Protect Your Digital Wellness: Don’t Post Your Vaccination Card Online
Think Twice Before Posting Your Vaccination Card on Social Media
After much anticipation, you finally get a notification that you’re eligible to receive your COVID-19 vaccine. Upon getting your first dose, you may be eager to celebrate by sharing a picture of your vaccination card on social media. After all, many of your peers have been doing the same. However, these posts could actually put your online privacy and personal information at risk. While you want to share the good news, experts warn that scammers could potentially exploit the information on your card.
How Vaccine Selfies Could Affect Your Online Security
With more people becoming eligible to receive the COVID-19 vaccine, there has been a surge in social media posts featuring peoples’ vaccine cards. However, the Better Business Bureau stated that posting photos of your card can give criminals the data they need to create and sell fake vaccination cards. Not only do vaccine cards remind you of when your next appointment is, but they also contain important personal information such as your name, date of birth, and when and where you were vaccinated.
Currently, these cards are the only proof that people have that they’ve been vaccinated. While there is still uncertainty around the next phase of the pandemic and when life will return to “normal,” it’s possible these cards could be what gets you into a restaurant or on an airplane. If you post your vaccination card on social media, scammers could potentially forge your card and use it as their own pass into public places or use it to receive a second dose. Publicly posting medical information could also void your HIPAA protections. Furthermore, cybercriminals could significantly profit from your personal information since health care records sell for more than Social Security and credit card numbers on the dark web.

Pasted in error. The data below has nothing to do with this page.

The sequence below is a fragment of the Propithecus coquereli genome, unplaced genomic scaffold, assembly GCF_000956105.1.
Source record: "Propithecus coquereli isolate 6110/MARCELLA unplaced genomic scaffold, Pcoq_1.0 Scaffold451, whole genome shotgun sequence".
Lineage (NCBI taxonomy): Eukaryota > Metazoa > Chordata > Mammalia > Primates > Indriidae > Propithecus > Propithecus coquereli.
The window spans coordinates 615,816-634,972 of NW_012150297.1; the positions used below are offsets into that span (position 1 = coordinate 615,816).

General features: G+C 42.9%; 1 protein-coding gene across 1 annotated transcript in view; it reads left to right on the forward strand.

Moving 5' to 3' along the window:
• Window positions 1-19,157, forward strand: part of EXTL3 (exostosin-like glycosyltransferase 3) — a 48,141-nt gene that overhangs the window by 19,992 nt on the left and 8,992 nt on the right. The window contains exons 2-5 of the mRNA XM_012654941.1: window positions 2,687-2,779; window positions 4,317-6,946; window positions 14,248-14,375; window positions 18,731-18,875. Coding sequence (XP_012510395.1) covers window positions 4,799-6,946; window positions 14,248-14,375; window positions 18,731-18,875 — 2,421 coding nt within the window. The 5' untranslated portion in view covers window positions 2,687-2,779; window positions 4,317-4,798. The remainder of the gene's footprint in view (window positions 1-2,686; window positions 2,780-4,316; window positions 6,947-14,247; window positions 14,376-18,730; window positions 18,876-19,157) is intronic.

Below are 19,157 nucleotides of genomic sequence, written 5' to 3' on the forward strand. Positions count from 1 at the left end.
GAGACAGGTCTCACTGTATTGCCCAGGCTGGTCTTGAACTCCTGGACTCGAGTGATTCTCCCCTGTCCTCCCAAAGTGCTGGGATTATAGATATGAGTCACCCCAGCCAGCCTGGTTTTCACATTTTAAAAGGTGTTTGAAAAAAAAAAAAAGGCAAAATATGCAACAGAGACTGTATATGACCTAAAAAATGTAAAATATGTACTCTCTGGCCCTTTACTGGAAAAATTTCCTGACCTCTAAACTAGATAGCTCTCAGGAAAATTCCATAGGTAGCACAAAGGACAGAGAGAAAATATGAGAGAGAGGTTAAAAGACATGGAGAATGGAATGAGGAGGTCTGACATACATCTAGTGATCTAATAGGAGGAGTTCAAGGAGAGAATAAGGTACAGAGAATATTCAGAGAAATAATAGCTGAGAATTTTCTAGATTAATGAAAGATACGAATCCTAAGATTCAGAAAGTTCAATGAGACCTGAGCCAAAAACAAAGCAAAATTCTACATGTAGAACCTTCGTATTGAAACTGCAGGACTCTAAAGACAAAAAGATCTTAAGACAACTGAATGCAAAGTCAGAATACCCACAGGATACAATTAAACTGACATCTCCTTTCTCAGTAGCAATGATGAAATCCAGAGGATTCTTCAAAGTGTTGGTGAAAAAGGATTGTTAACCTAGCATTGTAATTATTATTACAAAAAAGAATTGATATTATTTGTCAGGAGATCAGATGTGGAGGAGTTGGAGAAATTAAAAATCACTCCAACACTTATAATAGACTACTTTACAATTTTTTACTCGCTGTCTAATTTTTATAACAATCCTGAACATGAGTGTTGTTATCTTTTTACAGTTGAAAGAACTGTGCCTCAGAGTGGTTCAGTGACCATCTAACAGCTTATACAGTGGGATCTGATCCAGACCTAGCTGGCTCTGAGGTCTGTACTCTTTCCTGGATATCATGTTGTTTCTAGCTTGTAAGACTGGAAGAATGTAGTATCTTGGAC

Protect Your Digital Wellness
Your digital wellness is just as important as your physical wellness, so protecting your online data is crucial. It’s a good rule of thumb not to post photos with your name and other identifiable information on the internet. Although it may be tempting to post your vaccination card on social media, consider these tips to help protect your online security:
1. Check your privacy settings
Think about who you want to share the good news with and what social media platform would be best for this. Create private groups or carefully select which followers can see your posts. Then, verify that you’ve updated your privacy settings accordingly. This will prevent scammers from lurking on your posts and extracting your personal information.
2. Find alternatives to share that you’re vaccinated
Instead of posting a photo of your vaccine card, share a picture of yourself outside the vaccination center. If your vaccination center provides “I got vaccinated” stickers, you can post a picture of that as well.
Taking steps towards protecting your digital well-being is just as important as taking steps towards protecting your physical health. By following these steps, you can help ensure that your online security will not be jeopardized by celebrating your vaccination.
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